Margin Notes

Inspiration for Writer’s Notebooks Part Three


This is the third in a three-part series of posts that highlight some of our favorite titles for inviting students (and ourselves) to explore their world and their lives for writing ideas to capture in their notebooks. You can read the first posts here and here. This post features a selection of our favorite picture books to use as writing invitations:

They All Saw a Cat by Brendan Wentzel invites us to explore different perspectives and reflect on the ways/reasons we may view things differently.


The main character in The Most Magnificent Thing by Ashley Spires has a wonderful idea but struggles with its execution. This book encourages us to think about times we have overcome frustration.


Out of Wonder by Kwame Alexander, Chris Corderley and Marjory Wentworth, with illustrations by Ekua Holmes, is a collection of poems celebrating poets. They are excellent mentor texts for poetic celebrations of the people we love and admire.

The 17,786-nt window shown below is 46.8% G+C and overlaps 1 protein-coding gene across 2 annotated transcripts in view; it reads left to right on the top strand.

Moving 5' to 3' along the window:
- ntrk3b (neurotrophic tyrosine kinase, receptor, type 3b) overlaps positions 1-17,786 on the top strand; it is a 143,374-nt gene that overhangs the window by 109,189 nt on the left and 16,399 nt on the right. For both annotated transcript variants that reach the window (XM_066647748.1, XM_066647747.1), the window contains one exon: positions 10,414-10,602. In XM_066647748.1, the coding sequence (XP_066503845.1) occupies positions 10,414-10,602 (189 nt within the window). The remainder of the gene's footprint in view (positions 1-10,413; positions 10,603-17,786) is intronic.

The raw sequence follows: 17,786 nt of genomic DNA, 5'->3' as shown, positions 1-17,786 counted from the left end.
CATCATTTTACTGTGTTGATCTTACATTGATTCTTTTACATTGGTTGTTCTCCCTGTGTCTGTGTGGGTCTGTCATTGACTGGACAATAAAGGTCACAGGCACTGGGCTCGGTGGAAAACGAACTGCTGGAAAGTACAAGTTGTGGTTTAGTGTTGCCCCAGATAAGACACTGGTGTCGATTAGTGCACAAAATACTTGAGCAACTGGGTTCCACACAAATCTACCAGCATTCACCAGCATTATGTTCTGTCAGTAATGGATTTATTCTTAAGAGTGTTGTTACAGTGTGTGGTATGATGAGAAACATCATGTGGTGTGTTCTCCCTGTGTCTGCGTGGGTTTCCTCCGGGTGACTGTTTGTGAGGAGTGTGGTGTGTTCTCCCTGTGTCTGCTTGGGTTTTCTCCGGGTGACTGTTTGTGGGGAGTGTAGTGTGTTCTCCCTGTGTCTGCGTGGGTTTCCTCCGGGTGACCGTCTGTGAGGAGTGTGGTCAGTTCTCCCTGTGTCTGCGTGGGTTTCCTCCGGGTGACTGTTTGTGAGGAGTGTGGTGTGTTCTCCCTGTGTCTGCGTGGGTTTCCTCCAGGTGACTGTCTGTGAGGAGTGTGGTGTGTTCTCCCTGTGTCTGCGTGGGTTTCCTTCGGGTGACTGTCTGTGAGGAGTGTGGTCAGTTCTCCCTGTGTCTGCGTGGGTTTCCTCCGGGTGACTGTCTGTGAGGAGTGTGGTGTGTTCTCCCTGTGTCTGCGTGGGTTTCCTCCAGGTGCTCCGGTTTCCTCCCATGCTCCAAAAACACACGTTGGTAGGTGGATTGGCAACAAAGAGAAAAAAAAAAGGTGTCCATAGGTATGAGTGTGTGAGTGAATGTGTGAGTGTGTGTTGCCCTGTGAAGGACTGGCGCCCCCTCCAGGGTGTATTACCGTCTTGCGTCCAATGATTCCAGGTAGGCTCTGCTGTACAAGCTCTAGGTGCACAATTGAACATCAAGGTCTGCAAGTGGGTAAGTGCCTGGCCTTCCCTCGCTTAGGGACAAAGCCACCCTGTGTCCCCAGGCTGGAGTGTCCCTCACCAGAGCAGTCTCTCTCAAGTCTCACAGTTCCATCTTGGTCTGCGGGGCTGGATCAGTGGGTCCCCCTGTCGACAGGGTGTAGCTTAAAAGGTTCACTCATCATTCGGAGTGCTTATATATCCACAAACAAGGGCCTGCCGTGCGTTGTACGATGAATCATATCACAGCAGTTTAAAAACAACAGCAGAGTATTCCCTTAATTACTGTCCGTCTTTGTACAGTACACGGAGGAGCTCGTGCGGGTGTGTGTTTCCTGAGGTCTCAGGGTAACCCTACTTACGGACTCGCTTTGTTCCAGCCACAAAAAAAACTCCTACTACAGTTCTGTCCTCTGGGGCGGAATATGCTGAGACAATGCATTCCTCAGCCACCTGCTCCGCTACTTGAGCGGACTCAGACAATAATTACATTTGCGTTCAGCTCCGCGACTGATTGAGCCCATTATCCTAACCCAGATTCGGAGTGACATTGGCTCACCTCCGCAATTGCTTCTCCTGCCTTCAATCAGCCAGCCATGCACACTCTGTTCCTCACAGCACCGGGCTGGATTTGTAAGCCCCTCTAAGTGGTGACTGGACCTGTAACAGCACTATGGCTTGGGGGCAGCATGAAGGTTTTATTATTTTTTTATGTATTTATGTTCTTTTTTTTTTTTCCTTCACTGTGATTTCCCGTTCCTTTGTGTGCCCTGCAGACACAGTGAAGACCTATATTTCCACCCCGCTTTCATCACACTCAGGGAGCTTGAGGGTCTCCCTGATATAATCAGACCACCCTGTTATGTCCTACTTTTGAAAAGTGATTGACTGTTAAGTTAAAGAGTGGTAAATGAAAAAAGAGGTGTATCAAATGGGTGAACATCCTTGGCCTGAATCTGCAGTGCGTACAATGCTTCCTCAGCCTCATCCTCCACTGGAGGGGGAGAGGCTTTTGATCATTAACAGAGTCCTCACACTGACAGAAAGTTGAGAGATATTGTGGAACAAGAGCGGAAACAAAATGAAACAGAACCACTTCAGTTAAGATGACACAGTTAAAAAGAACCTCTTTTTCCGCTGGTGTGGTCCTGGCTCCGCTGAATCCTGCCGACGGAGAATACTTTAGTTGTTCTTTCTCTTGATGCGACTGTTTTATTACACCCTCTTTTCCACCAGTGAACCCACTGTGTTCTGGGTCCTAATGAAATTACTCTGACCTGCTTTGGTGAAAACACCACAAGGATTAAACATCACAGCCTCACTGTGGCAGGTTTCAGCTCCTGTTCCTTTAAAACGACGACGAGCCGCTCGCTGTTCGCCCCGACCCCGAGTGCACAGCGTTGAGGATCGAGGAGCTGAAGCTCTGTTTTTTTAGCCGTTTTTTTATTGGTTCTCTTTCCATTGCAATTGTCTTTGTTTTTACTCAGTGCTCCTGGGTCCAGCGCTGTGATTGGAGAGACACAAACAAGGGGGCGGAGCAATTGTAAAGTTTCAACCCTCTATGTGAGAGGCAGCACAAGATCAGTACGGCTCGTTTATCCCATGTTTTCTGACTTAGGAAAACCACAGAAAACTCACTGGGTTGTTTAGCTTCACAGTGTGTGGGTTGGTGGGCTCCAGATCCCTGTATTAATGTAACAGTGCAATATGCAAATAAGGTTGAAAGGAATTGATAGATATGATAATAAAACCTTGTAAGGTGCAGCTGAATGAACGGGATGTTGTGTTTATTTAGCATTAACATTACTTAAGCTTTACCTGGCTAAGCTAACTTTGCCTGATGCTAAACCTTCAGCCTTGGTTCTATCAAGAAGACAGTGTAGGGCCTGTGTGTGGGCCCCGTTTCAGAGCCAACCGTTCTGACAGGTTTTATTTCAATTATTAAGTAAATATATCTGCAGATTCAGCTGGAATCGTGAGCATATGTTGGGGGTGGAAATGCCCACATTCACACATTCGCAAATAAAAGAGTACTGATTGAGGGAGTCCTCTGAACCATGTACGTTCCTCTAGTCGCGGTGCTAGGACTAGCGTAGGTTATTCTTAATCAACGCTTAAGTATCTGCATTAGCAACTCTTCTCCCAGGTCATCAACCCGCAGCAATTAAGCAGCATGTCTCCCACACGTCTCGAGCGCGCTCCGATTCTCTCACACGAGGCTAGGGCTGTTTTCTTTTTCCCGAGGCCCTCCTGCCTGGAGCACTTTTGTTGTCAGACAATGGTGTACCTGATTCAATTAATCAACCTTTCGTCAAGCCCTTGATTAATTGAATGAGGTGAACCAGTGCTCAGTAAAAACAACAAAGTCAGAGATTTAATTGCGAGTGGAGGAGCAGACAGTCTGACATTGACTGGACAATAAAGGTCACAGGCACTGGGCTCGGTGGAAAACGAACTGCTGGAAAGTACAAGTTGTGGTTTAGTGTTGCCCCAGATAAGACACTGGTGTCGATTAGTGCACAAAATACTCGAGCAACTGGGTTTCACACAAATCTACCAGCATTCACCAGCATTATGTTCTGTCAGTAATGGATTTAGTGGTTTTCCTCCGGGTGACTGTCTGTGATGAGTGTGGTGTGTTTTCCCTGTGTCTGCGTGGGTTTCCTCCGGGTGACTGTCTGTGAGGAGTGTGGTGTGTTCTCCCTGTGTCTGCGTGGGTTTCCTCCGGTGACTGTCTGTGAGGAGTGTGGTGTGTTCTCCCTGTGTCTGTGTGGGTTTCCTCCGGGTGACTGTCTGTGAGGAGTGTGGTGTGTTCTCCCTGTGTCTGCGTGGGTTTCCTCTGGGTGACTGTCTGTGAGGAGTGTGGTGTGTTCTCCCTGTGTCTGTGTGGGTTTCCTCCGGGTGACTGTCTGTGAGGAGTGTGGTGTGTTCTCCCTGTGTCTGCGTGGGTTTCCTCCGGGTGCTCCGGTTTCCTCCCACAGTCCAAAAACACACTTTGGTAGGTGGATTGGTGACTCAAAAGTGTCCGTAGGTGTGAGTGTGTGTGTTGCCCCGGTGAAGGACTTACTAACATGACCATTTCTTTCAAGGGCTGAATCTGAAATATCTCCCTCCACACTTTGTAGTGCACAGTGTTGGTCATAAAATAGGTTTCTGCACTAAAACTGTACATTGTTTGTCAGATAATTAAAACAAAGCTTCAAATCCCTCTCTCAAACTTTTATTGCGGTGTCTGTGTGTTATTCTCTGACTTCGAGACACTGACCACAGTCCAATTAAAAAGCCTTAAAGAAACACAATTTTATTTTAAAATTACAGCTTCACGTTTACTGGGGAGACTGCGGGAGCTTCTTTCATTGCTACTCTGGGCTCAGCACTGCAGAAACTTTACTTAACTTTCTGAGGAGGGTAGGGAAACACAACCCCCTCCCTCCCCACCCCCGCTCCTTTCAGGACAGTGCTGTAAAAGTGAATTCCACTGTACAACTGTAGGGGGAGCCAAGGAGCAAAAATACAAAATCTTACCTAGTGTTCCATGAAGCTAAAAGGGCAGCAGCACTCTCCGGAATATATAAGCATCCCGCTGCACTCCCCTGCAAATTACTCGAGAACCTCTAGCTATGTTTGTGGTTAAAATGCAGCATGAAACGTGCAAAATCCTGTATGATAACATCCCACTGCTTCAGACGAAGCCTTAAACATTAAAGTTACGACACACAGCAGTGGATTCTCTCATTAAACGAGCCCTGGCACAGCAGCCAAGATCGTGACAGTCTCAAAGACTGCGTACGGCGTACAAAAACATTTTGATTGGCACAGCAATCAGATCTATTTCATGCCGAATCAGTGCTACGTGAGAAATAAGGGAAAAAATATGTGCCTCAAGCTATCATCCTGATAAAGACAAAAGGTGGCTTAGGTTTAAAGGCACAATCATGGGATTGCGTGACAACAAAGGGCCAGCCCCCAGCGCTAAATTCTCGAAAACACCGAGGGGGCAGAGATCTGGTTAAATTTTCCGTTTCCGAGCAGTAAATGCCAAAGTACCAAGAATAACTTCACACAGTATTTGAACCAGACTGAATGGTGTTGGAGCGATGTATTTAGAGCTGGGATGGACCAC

Chris Hadfield shares his childhood fear in The Darkest Dark. Writers can describe their own childhood fears or think about what made them afraid of the dark.

Philip C. Stead has to write a story, but he doesn’t have any ideas. Ideas Are All Around documents a walk with his dog, Wednesday, as they discover there are lots of ideas when you go looking for them.


Sara Fanelli’s My Map Book is filled with lots of models for document, describing, and telling stories through visuals.


In I Wonder written by K.A. Holt and illustrated by Kenard Pak, a group of children share all their curiosities. This picture books invites us to think about all our wonderings—the ones we had when we were young, and the ones we have now.


After reading You Hold Me Up by Monique Gray Smith and Danielle Daniel, writers can record their thoughts about what it means to hold one another up and who in their life holds them up.


My Heart by Corinna Luyken is a beautiful invitation to consider the many ways our hearts can feel.


Derrick Barnes and Gordon C. James celebrate the good things in each of us in I Am Every Good Thing. What are the good things about you?


Dictionary for a Better World, written by Irene Latham and Charles Waters and illustrated by Mehrdokht Amini, is a poetic celebration of 26 words for a better world. Writers can respond to the poems or use them as models for their own versions.

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